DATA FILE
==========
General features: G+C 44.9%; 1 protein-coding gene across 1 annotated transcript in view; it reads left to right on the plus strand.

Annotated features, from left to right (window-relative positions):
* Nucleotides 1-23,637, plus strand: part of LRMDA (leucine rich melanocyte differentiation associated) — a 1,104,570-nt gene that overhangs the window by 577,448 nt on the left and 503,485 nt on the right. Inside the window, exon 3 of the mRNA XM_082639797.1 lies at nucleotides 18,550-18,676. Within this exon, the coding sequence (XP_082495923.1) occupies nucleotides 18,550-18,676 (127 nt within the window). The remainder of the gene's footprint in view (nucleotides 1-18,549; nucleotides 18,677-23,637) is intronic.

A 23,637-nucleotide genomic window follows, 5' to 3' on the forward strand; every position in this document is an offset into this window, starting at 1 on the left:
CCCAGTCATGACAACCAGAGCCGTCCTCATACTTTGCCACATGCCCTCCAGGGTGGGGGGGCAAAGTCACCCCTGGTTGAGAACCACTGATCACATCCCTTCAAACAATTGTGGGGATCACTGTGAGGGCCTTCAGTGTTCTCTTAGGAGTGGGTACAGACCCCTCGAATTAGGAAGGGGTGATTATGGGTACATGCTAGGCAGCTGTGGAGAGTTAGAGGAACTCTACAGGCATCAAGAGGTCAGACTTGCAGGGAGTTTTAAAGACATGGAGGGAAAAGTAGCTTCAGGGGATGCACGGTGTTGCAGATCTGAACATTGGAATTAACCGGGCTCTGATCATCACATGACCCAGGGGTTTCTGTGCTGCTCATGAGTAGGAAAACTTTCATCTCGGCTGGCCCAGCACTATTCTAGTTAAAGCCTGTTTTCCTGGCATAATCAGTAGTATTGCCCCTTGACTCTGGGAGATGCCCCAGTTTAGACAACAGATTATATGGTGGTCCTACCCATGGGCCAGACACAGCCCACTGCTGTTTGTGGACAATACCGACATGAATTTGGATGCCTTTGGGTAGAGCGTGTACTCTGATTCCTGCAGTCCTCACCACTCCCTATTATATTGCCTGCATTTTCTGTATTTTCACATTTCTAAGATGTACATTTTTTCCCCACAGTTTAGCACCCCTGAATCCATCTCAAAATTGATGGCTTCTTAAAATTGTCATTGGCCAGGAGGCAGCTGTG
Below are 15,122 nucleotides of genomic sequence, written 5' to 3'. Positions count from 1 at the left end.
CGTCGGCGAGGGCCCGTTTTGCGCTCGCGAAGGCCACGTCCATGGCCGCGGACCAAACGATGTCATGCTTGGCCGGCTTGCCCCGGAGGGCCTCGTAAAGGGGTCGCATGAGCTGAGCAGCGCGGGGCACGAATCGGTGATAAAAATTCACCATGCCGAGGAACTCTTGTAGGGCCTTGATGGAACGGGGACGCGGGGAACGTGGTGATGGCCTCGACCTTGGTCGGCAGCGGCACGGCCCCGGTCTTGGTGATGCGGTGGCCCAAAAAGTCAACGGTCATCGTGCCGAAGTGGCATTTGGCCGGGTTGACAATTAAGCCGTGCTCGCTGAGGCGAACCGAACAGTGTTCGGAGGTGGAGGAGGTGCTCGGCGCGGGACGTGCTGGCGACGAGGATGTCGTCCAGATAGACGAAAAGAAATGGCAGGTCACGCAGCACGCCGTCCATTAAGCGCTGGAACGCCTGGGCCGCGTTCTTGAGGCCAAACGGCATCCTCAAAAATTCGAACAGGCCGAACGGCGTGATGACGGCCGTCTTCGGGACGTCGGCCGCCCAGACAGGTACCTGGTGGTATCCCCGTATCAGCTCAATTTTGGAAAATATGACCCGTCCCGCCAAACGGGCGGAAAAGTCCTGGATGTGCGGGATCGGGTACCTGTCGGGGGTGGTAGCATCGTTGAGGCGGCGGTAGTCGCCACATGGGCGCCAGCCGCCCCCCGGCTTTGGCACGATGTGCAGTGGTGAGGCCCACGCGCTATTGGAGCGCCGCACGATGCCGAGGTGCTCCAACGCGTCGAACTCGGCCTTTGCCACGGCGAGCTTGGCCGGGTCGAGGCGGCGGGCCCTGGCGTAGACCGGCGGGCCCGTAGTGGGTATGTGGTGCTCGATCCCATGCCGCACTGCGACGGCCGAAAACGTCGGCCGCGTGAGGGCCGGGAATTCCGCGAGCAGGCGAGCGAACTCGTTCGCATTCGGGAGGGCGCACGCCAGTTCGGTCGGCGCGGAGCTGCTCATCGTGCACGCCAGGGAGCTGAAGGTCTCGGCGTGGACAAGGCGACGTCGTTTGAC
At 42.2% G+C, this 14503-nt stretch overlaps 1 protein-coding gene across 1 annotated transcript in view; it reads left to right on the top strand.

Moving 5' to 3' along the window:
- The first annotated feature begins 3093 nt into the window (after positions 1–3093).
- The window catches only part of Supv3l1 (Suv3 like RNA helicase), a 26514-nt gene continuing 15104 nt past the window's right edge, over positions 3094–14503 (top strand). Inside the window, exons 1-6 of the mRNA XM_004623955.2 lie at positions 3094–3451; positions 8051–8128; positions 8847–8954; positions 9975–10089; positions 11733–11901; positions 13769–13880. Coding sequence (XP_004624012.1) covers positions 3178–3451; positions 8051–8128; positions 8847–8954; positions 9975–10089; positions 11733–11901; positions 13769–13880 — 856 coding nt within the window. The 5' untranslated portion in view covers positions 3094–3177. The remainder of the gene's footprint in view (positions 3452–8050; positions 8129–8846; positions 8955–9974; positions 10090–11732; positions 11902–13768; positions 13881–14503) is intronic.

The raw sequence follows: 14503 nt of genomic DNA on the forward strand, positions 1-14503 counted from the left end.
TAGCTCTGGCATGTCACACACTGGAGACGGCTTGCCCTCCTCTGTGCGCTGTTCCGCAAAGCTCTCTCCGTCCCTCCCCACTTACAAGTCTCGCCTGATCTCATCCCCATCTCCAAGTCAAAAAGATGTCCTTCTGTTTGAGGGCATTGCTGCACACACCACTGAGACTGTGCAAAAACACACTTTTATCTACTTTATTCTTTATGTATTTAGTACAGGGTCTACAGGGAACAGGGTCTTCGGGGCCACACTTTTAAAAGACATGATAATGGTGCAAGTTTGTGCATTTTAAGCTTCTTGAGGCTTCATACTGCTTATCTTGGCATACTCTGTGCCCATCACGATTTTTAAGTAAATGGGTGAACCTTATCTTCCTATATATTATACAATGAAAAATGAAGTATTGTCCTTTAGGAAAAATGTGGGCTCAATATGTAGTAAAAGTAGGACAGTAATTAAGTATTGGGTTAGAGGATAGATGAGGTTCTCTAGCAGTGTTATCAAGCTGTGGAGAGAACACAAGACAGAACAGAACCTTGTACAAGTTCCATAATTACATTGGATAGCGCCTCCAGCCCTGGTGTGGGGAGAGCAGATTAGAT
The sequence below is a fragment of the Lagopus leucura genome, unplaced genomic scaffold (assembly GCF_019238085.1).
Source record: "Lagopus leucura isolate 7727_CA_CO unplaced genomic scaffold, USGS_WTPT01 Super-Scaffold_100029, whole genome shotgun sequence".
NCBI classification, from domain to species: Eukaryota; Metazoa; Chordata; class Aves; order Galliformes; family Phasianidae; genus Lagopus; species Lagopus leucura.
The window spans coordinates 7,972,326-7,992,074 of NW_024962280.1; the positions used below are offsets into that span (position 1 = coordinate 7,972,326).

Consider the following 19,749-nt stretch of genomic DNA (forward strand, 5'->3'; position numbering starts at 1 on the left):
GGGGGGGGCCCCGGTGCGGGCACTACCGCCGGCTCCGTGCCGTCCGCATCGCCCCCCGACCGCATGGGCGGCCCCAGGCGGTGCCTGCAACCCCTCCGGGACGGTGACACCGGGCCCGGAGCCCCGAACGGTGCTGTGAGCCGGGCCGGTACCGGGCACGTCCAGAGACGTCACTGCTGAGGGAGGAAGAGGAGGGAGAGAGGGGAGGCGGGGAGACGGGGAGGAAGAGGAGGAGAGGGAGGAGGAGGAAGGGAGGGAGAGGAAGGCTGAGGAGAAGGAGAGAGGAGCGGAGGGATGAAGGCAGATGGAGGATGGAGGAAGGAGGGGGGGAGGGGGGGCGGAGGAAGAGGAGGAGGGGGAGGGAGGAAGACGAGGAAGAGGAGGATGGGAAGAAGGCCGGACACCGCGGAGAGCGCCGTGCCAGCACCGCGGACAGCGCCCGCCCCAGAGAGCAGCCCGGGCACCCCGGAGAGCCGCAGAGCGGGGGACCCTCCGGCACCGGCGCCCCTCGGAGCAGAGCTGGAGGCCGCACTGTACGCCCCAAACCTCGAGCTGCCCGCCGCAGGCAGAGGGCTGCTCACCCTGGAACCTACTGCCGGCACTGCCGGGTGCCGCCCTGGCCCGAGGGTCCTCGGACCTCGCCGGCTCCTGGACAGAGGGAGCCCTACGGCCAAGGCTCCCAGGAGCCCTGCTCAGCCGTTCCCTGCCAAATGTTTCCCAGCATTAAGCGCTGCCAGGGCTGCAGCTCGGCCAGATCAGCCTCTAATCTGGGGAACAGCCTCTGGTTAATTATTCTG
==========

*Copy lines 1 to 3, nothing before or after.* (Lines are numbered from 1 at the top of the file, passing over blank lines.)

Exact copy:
General features: G+C 44.9%; 1 protein-coding gene across 1 annotated transcript in view; it reads left to right on the plus strand.

Annotated features, from left to right (window-relative positions):
* Nucleotides 1-23,637, plus strand: part of LRMDA (leucine rich melanocyte differentiation associated) — a 1,104,570-nt gene that overhangs the window by 577,448 nt on the left and 503,485 nt on the right. Inside the window, exon 3 of the mRNA XM_082639797.1 lies at nucleotides 18,550-18,676. Within this exon, the coding sequence (XP_082495923.1) occupies nucleotides 18,550-18,676 (127 nt within the window). The remainder of the gene's footprint in view (nucleotides 1-18,549; nucleotides 18,677-23,637) is intronic.